Throughout the month of October, The Open Man spotlights its favorite horror movies to set the mood for the season.
I walked through my local Target the other day when I saw a man who, in profile, was a dead (pun intended) ringer for Bruce Campbell. Now, one of the core tenets of being a professional journalist is the understanding that no matter how accurately a person shoots the 3-pointer, nor how much clout she or he yields, we’re all still people. The only aura that exists around individual is the aura we assign them.
But for that brief second that I thought Bruce Campbell was patronizing the same Target where I purchase diapers, I felt a fluttering in my chest. I was prepared to go full-on fanboy.
Such is the aura of Bruce Campbell among horror and B-movie aficionados. The man’s an iconic of his genre, a veritable Leonardo DiCaprio of gore and goofiness. Sure, he has blockbuster credits on his resume; the man gave Spider-Man his name, for crying out loud.
But it’s his performances as Elvis Presley in Bubba Ho-Tep, Jack Forrest in Maniac Cop, and — most importantly — Ash Williams in Evil Dead that made Campbell a legend.
Campbell’s so popular among a certain base still today that the strength of his endorsement was enough to get an outstanding, three-season television series based on the character that launched him three decades earlier.
Ash Williams debuted in 1981’s Evil Dead, the micro-budget supernatural horror movie that first put Sam Raimi on the map. The follow-up film, however, showcased the full potential of both Raimi as a director, and Campbell’s acting chops.
The 31 Movies of Halloween installment on A Nightmare on Elm Street notes that oftentimes, the first installment in a series is the best. A bigger budget rarely equates to a better film. Evil Dead 2 is the exception.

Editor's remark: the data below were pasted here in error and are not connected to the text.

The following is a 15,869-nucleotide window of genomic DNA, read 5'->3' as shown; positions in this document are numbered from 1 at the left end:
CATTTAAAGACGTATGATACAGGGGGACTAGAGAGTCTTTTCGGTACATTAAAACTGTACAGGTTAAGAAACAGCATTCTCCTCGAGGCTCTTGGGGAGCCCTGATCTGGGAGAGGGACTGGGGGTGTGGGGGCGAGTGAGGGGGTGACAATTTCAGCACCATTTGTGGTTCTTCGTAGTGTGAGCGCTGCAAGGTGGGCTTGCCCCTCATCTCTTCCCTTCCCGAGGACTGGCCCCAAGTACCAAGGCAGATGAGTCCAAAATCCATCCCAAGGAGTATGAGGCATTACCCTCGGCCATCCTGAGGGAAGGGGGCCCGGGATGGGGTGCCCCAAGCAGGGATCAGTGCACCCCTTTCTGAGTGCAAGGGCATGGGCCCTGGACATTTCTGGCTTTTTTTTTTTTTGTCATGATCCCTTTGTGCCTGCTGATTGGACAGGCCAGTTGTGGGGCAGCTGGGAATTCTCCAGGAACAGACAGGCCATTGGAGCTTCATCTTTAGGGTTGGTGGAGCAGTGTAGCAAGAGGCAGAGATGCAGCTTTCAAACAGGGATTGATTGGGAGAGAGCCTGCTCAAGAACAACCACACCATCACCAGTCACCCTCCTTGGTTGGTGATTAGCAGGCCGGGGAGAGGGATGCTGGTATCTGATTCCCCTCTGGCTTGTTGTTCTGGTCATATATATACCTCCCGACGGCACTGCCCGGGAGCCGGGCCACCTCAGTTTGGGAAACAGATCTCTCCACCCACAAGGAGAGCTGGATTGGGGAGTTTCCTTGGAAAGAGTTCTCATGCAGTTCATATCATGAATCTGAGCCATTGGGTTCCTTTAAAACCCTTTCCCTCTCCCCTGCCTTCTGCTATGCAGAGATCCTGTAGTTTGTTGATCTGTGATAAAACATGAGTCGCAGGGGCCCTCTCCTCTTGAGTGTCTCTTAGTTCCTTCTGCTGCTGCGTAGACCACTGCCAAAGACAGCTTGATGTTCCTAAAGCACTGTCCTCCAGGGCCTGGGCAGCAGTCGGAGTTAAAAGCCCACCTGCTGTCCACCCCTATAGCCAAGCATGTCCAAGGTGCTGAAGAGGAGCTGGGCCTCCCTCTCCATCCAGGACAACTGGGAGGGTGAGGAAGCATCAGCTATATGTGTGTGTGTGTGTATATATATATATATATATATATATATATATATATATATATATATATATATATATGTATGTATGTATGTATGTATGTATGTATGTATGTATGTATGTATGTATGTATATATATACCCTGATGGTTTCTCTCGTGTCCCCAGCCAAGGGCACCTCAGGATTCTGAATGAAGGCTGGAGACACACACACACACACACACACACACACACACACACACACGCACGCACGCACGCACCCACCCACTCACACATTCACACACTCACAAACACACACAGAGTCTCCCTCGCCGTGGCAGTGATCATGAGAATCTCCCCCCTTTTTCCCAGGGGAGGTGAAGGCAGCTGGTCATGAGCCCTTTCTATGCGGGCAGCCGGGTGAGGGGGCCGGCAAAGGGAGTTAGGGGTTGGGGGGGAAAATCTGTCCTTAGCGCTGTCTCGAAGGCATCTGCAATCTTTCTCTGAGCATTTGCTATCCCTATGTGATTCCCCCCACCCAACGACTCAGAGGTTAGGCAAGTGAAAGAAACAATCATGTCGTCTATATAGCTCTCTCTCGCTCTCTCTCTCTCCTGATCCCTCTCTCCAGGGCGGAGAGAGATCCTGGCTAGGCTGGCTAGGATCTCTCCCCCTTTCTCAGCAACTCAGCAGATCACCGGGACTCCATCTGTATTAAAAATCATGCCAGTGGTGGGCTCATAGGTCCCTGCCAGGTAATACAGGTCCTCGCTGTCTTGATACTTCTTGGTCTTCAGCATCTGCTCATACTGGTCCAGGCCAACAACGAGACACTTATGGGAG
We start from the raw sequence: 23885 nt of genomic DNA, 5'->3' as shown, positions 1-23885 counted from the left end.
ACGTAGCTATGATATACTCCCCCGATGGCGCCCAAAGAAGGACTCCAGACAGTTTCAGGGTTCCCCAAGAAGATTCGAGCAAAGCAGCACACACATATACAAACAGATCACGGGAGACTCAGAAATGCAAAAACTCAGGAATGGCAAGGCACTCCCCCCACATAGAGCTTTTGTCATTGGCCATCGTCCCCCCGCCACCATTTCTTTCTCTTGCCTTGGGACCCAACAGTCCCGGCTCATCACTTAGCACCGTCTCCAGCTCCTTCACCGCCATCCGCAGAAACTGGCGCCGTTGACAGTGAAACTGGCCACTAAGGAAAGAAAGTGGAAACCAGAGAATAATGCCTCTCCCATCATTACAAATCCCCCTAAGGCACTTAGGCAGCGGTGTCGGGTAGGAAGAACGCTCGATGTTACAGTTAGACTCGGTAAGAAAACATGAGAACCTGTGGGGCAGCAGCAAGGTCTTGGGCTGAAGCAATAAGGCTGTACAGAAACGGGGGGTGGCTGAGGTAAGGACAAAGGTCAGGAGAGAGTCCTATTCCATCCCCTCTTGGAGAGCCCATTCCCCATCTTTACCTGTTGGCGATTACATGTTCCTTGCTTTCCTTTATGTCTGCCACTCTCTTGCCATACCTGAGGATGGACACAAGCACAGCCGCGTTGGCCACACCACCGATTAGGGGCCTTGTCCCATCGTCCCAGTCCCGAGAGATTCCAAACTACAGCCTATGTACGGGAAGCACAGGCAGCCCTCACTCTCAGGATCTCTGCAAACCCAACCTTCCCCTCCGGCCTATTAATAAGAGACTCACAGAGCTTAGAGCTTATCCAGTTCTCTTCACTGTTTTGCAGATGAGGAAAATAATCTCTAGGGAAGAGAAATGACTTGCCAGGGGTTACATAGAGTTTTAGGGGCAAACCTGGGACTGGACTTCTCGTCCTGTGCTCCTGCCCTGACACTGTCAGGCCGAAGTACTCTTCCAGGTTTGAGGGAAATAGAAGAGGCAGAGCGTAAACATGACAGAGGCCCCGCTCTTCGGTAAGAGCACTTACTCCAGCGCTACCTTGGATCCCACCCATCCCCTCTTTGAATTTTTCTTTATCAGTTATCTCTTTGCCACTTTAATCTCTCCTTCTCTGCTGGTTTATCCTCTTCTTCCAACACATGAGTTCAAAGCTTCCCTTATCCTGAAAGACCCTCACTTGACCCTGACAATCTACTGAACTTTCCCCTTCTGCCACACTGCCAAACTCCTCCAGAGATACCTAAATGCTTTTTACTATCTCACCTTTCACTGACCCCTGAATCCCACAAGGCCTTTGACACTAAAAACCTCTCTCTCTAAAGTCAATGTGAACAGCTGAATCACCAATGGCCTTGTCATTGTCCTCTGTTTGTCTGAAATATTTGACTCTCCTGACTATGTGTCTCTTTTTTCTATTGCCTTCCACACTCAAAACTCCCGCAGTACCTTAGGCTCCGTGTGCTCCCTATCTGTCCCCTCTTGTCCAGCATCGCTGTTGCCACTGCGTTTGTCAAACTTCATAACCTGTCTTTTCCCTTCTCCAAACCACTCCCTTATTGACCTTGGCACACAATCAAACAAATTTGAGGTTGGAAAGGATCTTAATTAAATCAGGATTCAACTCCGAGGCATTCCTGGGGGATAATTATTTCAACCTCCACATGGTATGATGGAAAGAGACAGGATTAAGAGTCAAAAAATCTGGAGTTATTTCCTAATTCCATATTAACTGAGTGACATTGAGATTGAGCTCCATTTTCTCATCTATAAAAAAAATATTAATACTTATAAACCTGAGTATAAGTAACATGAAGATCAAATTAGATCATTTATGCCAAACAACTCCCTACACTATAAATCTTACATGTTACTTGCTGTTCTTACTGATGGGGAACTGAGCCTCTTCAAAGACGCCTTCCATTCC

Evil Dead 2 isn’t exactly a studio blockbuster, though its $3.6 million budget is about 10 times greater than its predecessor. It shows.
Practical effects wizardry from Gregory Nicotero is one of the film’s two stars. The other is Bruce Campbell. Evil Dead 2 is essentially a one-man show, with Campbell’s Ash returning to the cabin from the first installment, seeking retribution for the murder of his friends. Campbell’s maniacal performance as he descends further into madness amid the battle with demonic Deadites deserved an Academy Award.
The horror-comedy genre existed prior to Evil Dead 2‘s 1987 release: The Friday the 13th series briefly went in that direction a year prior with what I consider the most entertaining film in the franchise, Jason Lives. Night of the Creeps also hit theaters in 1986, as well as Texas Chainsaw Massacre 2. However, Evil Dead 2 set the standard for horror-comedy. Movies that followed such as Night of the Demons, Popcorn, Shaun of the Dead, Zombieland, Cabin in the Woods and especially Raimi-made Drag Me to Hell all owe a debt to Evil Dead 2.
Raimi and Campbell found a successful formula with Evil Dead 2 that still packs enough laughs, screams and gross-out moments to resonate today. And what’s even more impressive is that the follow-ups to Evil Dead 2 completely deviated from the formula, in the same way the sequel to 1981’s Evil Dead took a new approach. Army of Darkness is a comedy-fantasy-action-adventure with elements of horror woven in, while Ash vs. Evil Dead is an ensemble horror-comedy driven by character development and a wholly original fantasy backdrop.
Indeed, the portal that opens at Evil Dead 2‘s conclusion — sorry, no spoiler tag, it’s been 31 years — opens up an entire universe. The whole series is worth watching this Halloween season, but Evil Dead 2 is the perfect entry point.